[Note: This post contains spoilers about the fifth episode of the third season on "Homeland."]
(photo from Showtime/ Twentieth Century Fox Film Corporation)Two weeks ago, "Homeland" transported us to Venezuela and checked in on the status of our favorite is-he-or-isn't-he-a-terrorist Nicholas Brody (and with it, my theory on what Brody's future will be). But since that lengthy stretch in the Tower of David, we haven't seen Brody one time, last week and again tonight.
Damian Lewis said Brody remains "central" to this season, which means we'll see him again, but until his on-screen return we're left with the mess behind for others - both professionally and personally. Besides Carrie, arguably no two characters have felt the after effects of Brody's emotional detonation and destruction than Saul and Dana, as Mandy Patinkin and Morgan Saylor brilliantly showed us tonight.
Javadi, the new terrorist antagonist this season with Brody in Caracas and Abu Nazir sleeping with bin Laden, crosses the border from Canada to the U.S. - perhaps a callback to the fact that Brody made the opposite move only six episodes before.
Peter Quinn goes to Saul's house, who is dressing for a duck hunt with members of the White House staff as well as Sen. Andrew Lockhart, who we last saw locking horns with Saul in a Congressional hearing. Saul lets Quinn know he's hoping to hear word he'll be named permanent head of the CIA - and he also lets him in on the secret. It was "all an act, part of the plan," he tells a shocked Quinn about Carrie.
Carrie's preparations to meet with Javadi are interrupted by Jessica Brody, who asks for her help finding Dana. Carrie starts with Agent Hall of the FBI, who wants nothing to do with her. She eventually tracks him down, and he reiterates his lack of concern for the situation. Carrie's still being watched on behalf of Javadi, but now she has someone else watching her - Quinn. As he makes himself known to her, and let's her know he's aware of their covert operations, there's the hint of flirtation. A new love interest for Carrie, with Brody stuck in the Tower of David (and perhaps, for the recently renewed season four)?
On the duck hunt (actually, it's geese hunt season), Sen. Lockhart pairs himself with Saul, and Saul let's him know that "morale is good, we're moving forward." But Saul is not going to be made permanent - instead, in a biting few minutes, Lockhart explains that it is he who will be the new Director of the CIA: "This really isn't about tempering your views, it's about changing them, if, that is, you want a job...in my CIA."
The CIA will be changing, thanks to Saul's screw-ups, perpetrated by Brody (and those for which he is still blamed). And Saul will not be the one to do the changing.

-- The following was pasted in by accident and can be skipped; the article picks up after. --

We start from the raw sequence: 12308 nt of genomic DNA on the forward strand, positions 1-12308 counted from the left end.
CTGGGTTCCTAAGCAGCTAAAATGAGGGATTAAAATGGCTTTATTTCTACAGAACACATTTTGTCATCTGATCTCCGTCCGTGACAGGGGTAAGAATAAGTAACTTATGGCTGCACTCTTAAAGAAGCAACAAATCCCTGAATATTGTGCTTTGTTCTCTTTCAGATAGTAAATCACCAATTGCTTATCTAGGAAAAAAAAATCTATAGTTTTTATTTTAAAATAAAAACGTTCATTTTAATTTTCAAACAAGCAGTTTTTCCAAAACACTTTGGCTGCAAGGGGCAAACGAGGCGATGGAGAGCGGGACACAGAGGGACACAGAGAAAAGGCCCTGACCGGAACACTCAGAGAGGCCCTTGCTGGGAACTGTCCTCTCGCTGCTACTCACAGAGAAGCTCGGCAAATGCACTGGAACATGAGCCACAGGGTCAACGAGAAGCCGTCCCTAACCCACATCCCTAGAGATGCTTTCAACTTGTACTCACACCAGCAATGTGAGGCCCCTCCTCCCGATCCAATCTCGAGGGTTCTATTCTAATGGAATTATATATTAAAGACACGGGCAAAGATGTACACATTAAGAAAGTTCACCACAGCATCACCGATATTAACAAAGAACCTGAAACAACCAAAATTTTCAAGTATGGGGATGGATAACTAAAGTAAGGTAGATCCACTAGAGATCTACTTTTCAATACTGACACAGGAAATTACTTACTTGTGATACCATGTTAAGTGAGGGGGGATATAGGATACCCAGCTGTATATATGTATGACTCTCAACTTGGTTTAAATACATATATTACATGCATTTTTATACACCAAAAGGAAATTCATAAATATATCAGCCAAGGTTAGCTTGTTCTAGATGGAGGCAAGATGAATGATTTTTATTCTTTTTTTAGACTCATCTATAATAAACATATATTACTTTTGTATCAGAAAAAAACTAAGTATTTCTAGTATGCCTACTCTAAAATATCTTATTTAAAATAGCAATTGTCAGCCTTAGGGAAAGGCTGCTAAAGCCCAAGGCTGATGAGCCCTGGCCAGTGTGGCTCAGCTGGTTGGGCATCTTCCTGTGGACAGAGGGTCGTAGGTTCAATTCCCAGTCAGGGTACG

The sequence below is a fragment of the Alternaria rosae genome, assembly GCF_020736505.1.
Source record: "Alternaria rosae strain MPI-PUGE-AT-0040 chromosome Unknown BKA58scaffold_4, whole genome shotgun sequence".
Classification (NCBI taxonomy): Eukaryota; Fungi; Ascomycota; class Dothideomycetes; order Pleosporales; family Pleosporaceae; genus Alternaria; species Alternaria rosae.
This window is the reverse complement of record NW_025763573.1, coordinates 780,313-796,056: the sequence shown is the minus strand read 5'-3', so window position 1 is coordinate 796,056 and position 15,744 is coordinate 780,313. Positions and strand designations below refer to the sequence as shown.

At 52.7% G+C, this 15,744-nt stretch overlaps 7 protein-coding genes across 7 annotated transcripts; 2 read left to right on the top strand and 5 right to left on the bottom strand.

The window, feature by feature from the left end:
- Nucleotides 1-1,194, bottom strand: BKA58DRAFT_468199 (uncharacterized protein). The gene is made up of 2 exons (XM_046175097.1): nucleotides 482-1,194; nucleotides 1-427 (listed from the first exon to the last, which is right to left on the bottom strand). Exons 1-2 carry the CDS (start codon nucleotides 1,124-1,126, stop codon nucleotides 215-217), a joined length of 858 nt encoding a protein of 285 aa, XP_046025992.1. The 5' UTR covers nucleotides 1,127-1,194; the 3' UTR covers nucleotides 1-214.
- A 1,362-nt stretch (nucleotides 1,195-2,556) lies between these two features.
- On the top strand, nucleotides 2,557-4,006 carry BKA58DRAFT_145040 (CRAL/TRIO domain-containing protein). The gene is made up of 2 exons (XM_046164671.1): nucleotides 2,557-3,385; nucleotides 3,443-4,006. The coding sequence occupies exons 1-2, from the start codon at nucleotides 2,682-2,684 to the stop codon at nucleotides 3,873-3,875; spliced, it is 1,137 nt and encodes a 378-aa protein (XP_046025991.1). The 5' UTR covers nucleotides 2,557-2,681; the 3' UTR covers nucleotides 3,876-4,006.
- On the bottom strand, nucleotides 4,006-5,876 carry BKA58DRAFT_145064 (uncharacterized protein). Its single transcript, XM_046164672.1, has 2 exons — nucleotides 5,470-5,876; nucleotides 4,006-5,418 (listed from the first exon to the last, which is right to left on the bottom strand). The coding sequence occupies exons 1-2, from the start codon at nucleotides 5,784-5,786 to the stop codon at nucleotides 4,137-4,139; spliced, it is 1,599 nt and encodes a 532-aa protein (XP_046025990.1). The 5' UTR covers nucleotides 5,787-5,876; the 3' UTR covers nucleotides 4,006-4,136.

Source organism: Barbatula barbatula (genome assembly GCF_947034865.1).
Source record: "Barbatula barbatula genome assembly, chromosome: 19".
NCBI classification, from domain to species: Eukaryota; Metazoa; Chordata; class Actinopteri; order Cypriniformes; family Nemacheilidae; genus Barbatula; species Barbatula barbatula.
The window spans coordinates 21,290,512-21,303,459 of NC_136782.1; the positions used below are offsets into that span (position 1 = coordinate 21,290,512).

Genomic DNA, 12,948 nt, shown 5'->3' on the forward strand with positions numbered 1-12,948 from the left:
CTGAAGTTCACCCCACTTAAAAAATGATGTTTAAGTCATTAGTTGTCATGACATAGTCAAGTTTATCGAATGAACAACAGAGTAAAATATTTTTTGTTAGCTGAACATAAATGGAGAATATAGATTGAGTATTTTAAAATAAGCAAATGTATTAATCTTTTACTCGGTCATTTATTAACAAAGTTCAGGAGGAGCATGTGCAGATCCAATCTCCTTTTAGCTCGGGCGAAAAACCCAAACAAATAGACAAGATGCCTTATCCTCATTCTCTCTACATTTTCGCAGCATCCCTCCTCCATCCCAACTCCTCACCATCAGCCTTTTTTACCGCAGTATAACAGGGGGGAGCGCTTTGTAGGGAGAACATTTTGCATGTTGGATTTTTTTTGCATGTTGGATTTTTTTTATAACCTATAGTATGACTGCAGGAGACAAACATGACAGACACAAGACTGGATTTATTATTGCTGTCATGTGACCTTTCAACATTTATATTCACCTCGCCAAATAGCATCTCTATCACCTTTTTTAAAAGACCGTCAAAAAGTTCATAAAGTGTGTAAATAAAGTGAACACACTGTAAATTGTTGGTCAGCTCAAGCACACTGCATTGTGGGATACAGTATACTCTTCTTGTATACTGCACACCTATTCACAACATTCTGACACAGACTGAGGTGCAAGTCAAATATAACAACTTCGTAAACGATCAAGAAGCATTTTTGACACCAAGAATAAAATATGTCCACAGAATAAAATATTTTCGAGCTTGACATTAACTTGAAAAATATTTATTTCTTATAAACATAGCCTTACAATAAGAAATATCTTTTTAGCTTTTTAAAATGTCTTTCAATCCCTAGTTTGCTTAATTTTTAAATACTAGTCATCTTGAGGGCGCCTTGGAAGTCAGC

Saul doesn't hold back in trading barbs with his apparent future boss, spoiling a festive toast by warning he can't be "just another political appointee holding up his finger to see which way the wind is blowing."
Appointing the agency's biggest critic is a great device for political wrangling to play out for the rest of the season - this is what made "Homeland" great. I never thought I'd long for the David Estes plots, but his presence provided an additional element to the show that's been missing all season.
Losing out on the job was just the beginning of the bad news for Saul. Carrie was no longer being watched - did they suspect she was working with the CIA, and with cover blown their shot at Javadi was gone? And arriving home early from the hunt, he's greeted to his wife having dinner with another man - is she cheating?
The answer to the latter appears to be 'yes,' but the former likely is 'no.' Two men break into Carrie's home, order her to take her clothes off, break her phone, put a hood on her head and take her away. "We're back in business," says Saul.
The other storyline of the night was with Dana Brody. Dana (and the actress, Morgan Saylor) have gotten a bad wrap over the last couple years, but the truth is the issue is more with the writing and less about the actress herself. As the "suicide pact" makes local news, Dana overhears the information and confronts her runaway boyfriend. He stumbles, she runs and he eventually comes clean. But the police come, and Dana runs to them. Upon arriving home, she tells her worried mom, "I'm ok, really." And it seems like she is.
There were subtle inferences connecting Dana Brody's character with Carrie Mathison, but let's avoid those. It was good to see what felt like a conclusion to this Dana plotline. Now we can deal with the continued fallout of her belief that everything her father told her since his return from captivity was a lie. That relationship, even with Brody in absentia, is fertile ground.
It looks like we're ready for a Carrie-Javadi showdown, the next phase of the psychological warfare that has worked well for the show. And Saul's Brody failure has cost him dearly, leading to the political battles to come with Sen. Lockhart.
Seeing Brody away from the homeland has put "Homeland" back on track.